An impressive list of chefs has been whittled down from over 100 to just one as Steve Groves, head chef at Roux at Parliament Square was selected by the UK’s toughest culinary experts to take the title of The National Chef of the Year 2020. However, it was a closely fought battle with ten talented chefs aiming to take the top spot in a live two-hour cook-off at The Restaurant Show.
Taking the runner-up spot was Derek Johnstone, head chef from Borthwick Castle with Nick Smith, head chef at Vacherin placing in third
Chefs had to create three courses in two hours and Steve served up a menu of red mullet, shellfish mousse and bouillabaisse sauce, followed by a main course of suckling pig, Jerusalem artichokes, quince, hazelnut and trompettes with Calvados Baba, honey poached pears and creme fraiche Chantilly for dessert.
This year’s judges were led by Gary Jones, executive head chef at Le Manoir aux Quat’Saisons who had a team of 19 chefs helping him find the winner. The list included Sat Bains, Clare Smyth, Claude Bosi, Jonny Lake, Philip Howard, Ollie Dabbous, James Petrie and former winners Alyn Williams and Simon Hulstone.
Sustainability and seasonality were the key focus points of this year’s brief which was put together by Gary Jones and competition organiser, David Mulcahy. Finalists were tasked with creating a bouillabaisse style flavoured starter using under-utilised fish. For the main course, chefs had to use cuts of suckling pig with the opportunity to pre-cook one element of the pig prior to the competition, ensuring it did not amount to more than 20% of the final dish. Finally, the chefs were asked to create an elegant dessert honouring seasonal pears, which showcased technical skill, balance and maximum flavour impact.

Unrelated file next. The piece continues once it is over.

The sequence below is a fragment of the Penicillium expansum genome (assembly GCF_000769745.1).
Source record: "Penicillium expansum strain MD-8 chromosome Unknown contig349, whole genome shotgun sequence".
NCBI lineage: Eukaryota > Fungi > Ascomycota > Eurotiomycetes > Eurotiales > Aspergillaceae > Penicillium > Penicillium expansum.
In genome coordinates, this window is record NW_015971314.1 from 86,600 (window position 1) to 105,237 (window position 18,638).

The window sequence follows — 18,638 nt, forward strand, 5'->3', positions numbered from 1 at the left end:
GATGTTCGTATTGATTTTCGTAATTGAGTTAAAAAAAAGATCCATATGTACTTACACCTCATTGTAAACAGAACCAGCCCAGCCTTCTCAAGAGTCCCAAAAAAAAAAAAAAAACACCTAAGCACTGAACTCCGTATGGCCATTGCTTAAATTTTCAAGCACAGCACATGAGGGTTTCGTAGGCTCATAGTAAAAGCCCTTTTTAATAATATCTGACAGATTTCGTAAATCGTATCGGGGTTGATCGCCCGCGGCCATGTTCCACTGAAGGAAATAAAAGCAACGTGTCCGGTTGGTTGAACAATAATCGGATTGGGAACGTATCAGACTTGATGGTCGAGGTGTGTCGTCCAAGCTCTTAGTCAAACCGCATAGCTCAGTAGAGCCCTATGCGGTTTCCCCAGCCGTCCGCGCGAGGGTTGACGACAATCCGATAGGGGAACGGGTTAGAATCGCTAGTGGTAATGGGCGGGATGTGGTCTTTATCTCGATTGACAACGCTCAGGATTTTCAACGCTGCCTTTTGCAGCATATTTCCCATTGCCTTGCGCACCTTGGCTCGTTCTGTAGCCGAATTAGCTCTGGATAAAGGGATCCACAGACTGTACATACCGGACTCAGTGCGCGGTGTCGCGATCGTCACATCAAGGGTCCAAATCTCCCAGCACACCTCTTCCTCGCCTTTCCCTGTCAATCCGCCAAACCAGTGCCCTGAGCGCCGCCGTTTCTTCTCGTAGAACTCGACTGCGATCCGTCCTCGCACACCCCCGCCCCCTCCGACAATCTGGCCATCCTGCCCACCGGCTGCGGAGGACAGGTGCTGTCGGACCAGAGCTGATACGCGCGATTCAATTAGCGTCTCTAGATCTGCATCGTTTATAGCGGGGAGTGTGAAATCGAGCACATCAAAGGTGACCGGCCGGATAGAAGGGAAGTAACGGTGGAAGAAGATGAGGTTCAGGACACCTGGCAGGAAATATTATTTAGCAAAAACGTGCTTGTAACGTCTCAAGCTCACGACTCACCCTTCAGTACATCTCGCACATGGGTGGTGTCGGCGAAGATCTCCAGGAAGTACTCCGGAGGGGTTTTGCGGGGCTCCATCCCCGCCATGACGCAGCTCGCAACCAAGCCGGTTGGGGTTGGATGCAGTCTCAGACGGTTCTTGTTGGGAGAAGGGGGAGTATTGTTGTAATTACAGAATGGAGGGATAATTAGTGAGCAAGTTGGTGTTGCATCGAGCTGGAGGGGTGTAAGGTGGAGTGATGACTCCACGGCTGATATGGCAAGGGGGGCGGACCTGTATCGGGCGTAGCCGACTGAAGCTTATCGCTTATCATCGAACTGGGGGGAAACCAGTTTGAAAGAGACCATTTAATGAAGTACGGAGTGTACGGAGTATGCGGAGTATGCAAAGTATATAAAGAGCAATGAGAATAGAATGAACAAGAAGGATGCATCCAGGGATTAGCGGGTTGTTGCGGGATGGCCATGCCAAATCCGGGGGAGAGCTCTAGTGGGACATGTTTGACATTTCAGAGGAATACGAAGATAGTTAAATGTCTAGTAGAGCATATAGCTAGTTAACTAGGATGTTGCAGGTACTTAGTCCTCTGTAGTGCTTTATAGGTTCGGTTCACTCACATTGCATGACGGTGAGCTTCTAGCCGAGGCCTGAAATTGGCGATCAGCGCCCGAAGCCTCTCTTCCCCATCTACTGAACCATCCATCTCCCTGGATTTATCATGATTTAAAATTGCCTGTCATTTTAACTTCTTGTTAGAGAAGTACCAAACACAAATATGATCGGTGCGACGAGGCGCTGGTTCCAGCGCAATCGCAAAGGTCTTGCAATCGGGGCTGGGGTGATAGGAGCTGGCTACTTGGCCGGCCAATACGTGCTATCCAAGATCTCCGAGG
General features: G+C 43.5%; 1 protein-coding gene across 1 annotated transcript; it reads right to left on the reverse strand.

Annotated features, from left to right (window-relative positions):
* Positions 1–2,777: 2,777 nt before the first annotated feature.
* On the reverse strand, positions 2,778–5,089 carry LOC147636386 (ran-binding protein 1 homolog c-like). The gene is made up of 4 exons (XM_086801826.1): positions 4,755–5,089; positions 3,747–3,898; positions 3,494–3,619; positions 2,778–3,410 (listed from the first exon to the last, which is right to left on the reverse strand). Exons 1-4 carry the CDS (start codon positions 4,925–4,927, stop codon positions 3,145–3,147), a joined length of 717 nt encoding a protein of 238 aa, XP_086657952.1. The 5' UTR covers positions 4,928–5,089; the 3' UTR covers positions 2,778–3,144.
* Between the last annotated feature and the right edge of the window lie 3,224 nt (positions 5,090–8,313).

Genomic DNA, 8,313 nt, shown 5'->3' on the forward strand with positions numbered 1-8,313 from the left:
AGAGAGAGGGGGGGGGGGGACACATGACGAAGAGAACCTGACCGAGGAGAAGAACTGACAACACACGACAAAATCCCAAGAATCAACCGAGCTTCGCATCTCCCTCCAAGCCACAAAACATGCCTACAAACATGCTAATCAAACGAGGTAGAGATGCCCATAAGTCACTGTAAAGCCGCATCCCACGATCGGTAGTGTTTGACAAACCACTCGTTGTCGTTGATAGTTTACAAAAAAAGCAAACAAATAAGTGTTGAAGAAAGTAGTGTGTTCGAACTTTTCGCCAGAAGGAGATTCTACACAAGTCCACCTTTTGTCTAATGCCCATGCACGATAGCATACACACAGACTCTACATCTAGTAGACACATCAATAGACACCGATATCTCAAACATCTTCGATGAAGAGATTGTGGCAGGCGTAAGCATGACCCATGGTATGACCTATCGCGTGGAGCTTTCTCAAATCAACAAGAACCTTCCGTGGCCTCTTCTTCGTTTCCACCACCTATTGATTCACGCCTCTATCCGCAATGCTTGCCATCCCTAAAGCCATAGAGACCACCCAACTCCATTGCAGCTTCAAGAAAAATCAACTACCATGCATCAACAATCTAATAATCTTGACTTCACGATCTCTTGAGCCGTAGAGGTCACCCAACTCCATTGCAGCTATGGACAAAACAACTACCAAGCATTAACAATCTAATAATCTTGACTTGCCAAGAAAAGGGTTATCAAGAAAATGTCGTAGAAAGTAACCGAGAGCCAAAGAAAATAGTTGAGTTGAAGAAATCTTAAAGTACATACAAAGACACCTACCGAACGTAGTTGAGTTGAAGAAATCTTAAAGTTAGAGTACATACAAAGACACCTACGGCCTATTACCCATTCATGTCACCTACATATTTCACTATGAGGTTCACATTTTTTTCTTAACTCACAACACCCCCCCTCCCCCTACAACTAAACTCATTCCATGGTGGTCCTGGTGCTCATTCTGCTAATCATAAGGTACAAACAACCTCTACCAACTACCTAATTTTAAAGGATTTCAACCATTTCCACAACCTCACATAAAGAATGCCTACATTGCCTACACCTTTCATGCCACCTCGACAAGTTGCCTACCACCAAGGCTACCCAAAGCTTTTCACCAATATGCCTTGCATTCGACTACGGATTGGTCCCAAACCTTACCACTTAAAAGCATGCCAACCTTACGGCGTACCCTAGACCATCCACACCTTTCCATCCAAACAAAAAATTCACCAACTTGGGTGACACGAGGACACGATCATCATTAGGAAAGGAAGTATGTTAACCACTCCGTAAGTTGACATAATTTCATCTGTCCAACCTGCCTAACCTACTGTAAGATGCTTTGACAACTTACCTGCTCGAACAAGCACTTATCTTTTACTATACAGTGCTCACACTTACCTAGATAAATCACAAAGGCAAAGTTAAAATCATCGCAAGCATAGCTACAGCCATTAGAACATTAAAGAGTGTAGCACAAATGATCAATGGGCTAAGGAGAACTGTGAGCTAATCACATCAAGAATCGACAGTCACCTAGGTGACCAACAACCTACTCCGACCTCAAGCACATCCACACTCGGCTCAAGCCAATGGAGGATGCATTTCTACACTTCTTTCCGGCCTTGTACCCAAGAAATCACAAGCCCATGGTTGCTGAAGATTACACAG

Straight after scoring the dishes, Gary Jones said: “We’ve seen some amazing cooking today. What stood out for me about Steve was his good, strong, clean flavours. He didn’t over complicate his menu and approached the brief well resulting in beautiful flavours. When it came to the main course, he served-up the best crackling in the room and I was salivating just looking at it.”
Knowing he now holds the title of The National Chef of the Year, Steve Groves said: “I am delighted, relieved and surprised. It was hard work and those two hours went by in the blink of an eye but I focused on the flavours of the dish. I am incredibly pleased to win this title and I can’t wait to celebrate with my team, who I couldn’t have done this without.”
Vice-President of the Craft Guild of Chefs, David Mulcahy who has organises the competition added: “What an amazing final we’ve seen today! Firstly, congratulations to Steve Groves who has done an incredible job and now becomes a true ambassador for our industry. When you take this title, it’s about more than what you have cooked today as the chefs who have won previously are still some of the most talked about figures in hospitality. Each year, we make sure that the competition is truly relevant to today’s diners and is addressing industry trends whilst putting all our finalists firmly on the map. It’s known as the hardest culinary competition in the UK which is why this title is so sought-after and the one competition every chef wants to win.”
It’s not just the senior chefs who are in the spotlight to as a new Young National Chef of the Year has also been crowned. William Keeble who is demi chef de partie at Whatley Manor won the competition. In second place was Jordon Powell, chef de partie at South Lodge Hotel and George Harding, senior chef de partie, The Atlantic Hotel took the final place on the podium.
The ten finalists were tasked with creating two different vegetarian or vegan canapes for the starter and a Norwegian cod main course appropriately garnished and served with an emulsified hot, warm or cold sauce. Finally, they served up a plated dessert using a classic Victoria Sponge as a base.